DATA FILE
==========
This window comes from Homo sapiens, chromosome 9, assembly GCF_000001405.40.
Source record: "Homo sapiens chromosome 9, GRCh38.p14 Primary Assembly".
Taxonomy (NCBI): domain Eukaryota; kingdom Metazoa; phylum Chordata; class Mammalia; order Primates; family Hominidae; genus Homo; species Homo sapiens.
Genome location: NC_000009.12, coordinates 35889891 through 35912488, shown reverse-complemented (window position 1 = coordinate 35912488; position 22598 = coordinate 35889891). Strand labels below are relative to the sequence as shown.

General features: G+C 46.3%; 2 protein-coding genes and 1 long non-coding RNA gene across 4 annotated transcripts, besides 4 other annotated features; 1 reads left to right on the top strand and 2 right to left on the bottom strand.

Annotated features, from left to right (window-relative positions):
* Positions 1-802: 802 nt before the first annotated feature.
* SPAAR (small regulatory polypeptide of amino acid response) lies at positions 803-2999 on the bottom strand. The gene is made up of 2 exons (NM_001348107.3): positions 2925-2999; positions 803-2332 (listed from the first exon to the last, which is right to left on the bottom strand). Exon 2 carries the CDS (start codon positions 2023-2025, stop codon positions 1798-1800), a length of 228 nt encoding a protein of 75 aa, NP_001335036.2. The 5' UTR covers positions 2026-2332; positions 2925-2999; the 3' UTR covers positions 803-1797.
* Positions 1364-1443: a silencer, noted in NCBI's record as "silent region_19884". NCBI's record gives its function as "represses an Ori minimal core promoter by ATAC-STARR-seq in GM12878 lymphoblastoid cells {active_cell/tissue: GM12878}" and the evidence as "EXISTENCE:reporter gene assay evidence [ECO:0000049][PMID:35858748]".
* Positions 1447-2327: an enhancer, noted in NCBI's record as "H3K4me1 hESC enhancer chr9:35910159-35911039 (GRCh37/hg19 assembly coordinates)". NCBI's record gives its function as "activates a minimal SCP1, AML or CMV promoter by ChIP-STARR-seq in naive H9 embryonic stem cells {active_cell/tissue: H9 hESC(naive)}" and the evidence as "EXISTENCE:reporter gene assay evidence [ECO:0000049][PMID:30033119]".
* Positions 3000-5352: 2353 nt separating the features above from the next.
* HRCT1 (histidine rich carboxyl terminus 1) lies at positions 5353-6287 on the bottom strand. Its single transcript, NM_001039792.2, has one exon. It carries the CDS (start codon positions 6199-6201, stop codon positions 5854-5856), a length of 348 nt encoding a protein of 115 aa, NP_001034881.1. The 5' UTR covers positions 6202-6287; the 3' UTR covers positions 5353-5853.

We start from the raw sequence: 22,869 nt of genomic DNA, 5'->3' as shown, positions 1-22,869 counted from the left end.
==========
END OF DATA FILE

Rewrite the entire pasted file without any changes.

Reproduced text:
This window comes from Homo sapiens, chromosome 9, assembly GCF_000001405.40.
Source record: "Homo sapiens chromosome 9, GRCh38.p14 Primary Assembly".
Taxonomy (NCBI): domain Eukaryota; kingdom Metazoa; phylum Chordata; class Mammalia; order Primates; family Hominidae; genus Homo; species Homo sapiens.
Genome location: NC_000009.12, coordinates 35889891 through 35912488, shown reverse-complemented (window position 1 = coordinate 35912488; position 22598 = coordinate 35889891). Strand labels below are relative to the sequence as shown.

General features: G+C 46.3%; 2 protein-coding genes and 1 long non-coding RNA gene across 4 annotated transcripts, besides 4 other annotated features; 1 reads left to right on the top strand and 2 right to left on the bottom strand.

Annotated features, from left to right (window-relative positions):
* Positions 1-802: 802 nt before the first annotated feature.
* SPAAR (small regulatory polypeptide of amino acid response) lies at positions 803-2999 on the bottom strand. The gene is made up of 2 exons (NM_001348107.3): positions 2925-2999; positions 803-2332 (listed from the first exon to the last, which is right to left on the bottom strand). Exon 2 carries the CDS (start codon positions 2023-2025, stop codon positions 1798-1800), a length of 228 nt encoding a protein of 75 aa, NP_001335036.2. The 5' UTR covers positions 2026-2332; positions 2925-2999; the 3' UTR covers positions 803-1797.
* Positions 1364-1443: a silencer, noted in NCBI's record as "silent region_19884". NCBI's record gives its function as "represses an Ori minimal core promoter by ATAC-STARR-seq in GM12878 lymphoblastoid cells {active_cell/tissue: GM12878}" and the evidence as "EXISTENCE:reporter gene assay evidence [ECO:0000049][PMID:35858748]".
* Positions 1447-2327: an enhancer, noted in NCBI's record as "H3K4me1 hESC enhancer chr9:35910159-35911039 (GRCh37/hg19 assembly coordinates)". NCBI's record gives its function as "activates a minimal SCP1, AML or CMV promoter by ChIP-STARR-seq in naive H9 embryonic stem cells {active_cell/tissue: H9 hESC(naive)}" and the evidence as "EXISTENCE:reporter gene assay evidence [ECO:0000049][PMID:30033119]".
* Positions 3000-5352: 2353 nt separating the features above from the next.
* HRCT1 (histidine rich carboxyl terminus 1) lies at positions 5353-6287 on the bottom strand. Its single transcript, NM_001039792.2, has one exon. It carries the CDS (start codon positions 6199-6201, stop codon positions 5854-5856), a length of 348 nt encoding a protein of 115 aa, NP_001034881.1. The 5' UTR covers positions 6202-6287; the 3' UTR covers positions 5353-5853.

We start from the raw sequence: 22,869 nt of genomic DNA, 5'->3' as shown, positions 1-22,869 counted from the left end.